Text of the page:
Amid all the extraordinary events in parliament – I write that minutes after a leak has closed the House of Commons for the day, and in the same week as a dozen naked protesters pressed themselves against the glass of the public gallery – a chilling statement by an MP failed to get the attention it deserved.
Squeezed out by cross-party Brexit talks between the two main parties in the morning, PMQs at lunchtime, and the shotgun passage of legislation to delay the UK’s exit that evening, on Wednesday the Labour MP Rosie Cooper addressed her colleagues in the chamber.
“I was to be murdered to send a message to the state, and to send a message to this place,” she told them.
“Members of this House are regularly abused and attacked. Our freedoms, our way of life, our democracy is under threat, and we must do our utmost to defend it.”
Cooper, the MP for West Lancashire, was targeted by Jack Renshaw, who last year admitted plotting to kill her and threatening to kill a police officer who was investigating him for grooming a child for sex.
Renshaw will be sentenced on 17 May. His plot was only exposed when a whistleblower, Robbie Mullen, risked his life to come forward to the anti-racism charity, Hope Not Hate.
Two juries have been unable to reach a verdict on whether Renshaw remains a member of National Action, a banned neo-Nazi organisation, but it is clear his actions were inspired by a shared ideology. Hope not Hate chief executive Nick Lowles described National Action as an “extreme breed of neo-Nazis” that “vilified Jews” and “wanted to ignite a race war in Britain”.
What should make Cooper’s matter-of-fact statement that she was marked out for death even more shocking is that she isn’t the first MP to be targeted by the far right. Thankfully, this time they didn’t succeed.
It bears repeating again and again, even though it feels like the significance of that terrible moment has been forgotten: Jo Cox was murdered by a neo-Nazi shouting “Britain first”. One week ago, on what should have been Brexit day, parliamentary staff were advised to go home early as protest rallies addressed by Stephen Yaxley-Lennon – aka ‘Tommy Robinson’ – grew outside Westminster. I left work as night fell, and at that point, things remained calm.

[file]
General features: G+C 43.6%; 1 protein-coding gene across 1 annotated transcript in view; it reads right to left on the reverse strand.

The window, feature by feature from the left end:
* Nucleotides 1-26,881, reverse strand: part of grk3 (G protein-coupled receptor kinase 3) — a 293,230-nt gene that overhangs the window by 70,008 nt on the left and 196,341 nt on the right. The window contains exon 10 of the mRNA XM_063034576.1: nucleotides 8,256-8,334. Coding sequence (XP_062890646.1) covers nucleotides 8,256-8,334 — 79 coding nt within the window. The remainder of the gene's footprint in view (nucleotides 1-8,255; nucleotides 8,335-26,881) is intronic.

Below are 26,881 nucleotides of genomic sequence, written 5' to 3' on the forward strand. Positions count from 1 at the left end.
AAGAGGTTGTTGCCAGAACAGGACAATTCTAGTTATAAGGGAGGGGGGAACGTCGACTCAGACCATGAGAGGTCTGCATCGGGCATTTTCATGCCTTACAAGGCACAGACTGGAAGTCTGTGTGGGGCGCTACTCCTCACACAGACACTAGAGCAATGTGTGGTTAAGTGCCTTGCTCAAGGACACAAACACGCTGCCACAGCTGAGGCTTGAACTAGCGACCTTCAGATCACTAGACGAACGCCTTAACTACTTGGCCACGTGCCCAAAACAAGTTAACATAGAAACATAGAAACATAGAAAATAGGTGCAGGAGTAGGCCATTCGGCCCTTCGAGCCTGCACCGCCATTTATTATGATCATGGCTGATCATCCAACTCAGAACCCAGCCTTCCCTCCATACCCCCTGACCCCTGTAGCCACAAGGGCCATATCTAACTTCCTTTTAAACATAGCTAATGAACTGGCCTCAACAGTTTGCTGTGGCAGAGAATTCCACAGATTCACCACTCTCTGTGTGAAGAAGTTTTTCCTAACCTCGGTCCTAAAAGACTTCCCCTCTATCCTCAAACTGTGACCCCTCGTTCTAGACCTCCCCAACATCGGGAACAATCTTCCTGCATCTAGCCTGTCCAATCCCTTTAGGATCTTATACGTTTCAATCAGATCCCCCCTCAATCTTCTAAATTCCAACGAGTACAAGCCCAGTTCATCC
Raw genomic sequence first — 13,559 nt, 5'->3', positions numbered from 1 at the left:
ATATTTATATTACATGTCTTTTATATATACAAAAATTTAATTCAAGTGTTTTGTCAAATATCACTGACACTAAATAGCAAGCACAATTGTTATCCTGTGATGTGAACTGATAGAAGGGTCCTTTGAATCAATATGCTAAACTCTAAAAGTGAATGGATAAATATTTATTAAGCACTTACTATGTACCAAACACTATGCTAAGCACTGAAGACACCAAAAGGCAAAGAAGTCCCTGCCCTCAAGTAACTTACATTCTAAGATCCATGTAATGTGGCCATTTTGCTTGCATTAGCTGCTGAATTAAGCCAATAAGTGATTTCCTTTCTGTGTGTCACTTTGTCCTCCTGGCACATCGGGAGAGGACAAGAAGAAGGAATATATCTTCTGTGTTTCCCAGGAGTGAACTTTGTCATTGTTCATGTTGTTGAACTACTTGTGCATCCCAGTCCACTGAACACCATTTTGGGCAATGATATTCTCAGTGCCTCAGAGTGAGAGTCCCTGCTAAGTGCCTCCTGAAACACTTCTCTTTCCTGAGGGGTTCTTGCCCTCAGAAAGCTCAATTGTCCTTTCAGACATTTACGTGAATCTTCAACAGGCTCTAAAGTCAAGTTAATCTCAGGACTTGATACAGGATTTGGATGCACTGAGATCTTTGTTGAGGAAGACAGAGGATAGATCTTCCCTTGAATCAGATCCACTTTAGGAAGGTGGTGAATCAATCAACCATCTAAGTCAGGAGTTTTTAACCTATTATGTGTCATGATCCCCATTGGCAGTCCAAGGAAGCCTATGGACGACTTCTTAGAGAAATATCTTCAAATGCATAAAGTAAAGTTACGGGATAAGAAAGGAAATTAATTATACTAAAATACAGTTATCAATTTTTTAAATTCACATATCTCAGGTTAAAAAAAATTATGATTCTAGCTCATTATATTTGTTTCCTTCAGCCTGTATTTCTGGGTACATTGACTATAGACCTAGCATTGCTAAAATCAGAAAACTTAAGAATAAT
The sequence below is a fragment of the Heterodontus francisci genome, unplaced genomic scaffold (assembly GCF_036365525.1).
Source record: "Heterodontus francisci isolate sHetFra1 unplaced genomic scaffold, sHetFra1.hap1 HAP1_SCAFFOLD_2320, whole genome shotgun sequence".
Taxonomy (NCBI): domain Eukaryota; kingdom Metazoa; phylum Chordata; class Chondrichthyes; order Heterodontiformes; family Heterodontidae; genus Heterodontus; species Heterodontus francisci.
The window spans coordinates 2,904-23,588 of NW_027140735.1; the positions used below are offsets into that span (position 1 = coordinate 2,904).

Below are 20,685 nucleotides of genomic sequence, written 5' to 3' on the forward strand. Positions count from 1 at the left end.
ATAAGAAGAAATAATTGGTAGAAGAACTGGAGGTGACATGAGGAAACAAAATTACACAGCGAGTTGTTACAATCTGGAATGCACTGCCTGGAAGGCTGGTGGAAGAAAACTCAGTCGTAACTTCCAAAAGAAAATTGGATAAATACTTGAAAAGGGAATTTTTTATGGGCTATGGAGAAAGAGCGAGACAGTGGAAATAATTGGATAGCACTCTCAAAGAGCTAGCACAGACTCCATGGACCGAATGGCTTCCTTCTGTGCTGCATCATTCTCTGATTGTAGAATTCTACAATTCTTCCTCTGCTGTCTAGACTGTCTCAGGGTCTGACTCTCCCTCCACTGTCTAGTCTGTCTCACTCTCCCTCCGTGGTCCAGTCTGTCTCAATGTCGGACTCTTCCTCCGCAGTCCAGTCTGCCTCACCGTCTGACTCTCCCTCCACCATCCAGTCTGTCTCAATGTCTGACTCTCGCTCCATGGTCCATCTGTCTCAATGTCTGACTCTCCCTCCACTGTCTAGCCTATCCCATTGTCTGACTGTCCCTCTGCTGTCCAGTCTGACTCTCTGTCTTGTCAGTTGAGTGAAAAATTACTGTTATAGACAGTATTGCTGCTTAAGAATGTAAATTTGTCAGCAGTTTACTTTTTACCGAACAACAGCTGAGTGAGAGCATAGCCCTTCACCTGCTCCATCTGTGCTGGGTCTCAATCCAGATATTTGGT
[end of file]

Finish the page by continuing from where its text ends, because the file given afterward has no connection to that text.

But the language was already full of violence: the leader of UKIP said it was time to “behead the political class”, and a French journalist spoke to what looked like an average, middle-class English family of two generations, who reportedly told him London’s Muslim mayor should be “hung, drawn and quartered”.
After dark, things got really nasty: there were clashes with police, fellow journalists were threatened and abused, and effigies of Theresa May and Sadiq Khan were dragged along the street, their heads in a noose. This was all outside parliament, where shouts of “traitor” are barely remarked on anymore.
This isn’t a general observation of where opinion is in the UK – I noted a fortnight ago how negative attitudes towards immigration have steadily declined – but it does reflect just how far the extremes of debate have disappeared into the distance.
With Brexit already delayed, and likely to be postponed much further in the coming weeks, the betrayal narrative has all the fuel it needs.
With awful timing, those forces have the perfect opportunity to express themselves. If European elections do take place in May, then a Ukip that has swung so far to the extreme, islamophobic right that most of its own MEPs and former leaders have quit will get an unexpected moment in the spotlight.
Just as when the BNP elected two MEPs, that’s the price of proportional representation.
How will a weakened political centre react when one of the UK’s last acts in Europe will be to send Tommy Robinson to Brussels? Or any of the people who share his views?
What kind of political platform and legitimacy will that give them? The biggest challenge to unity in the UK could still be to come.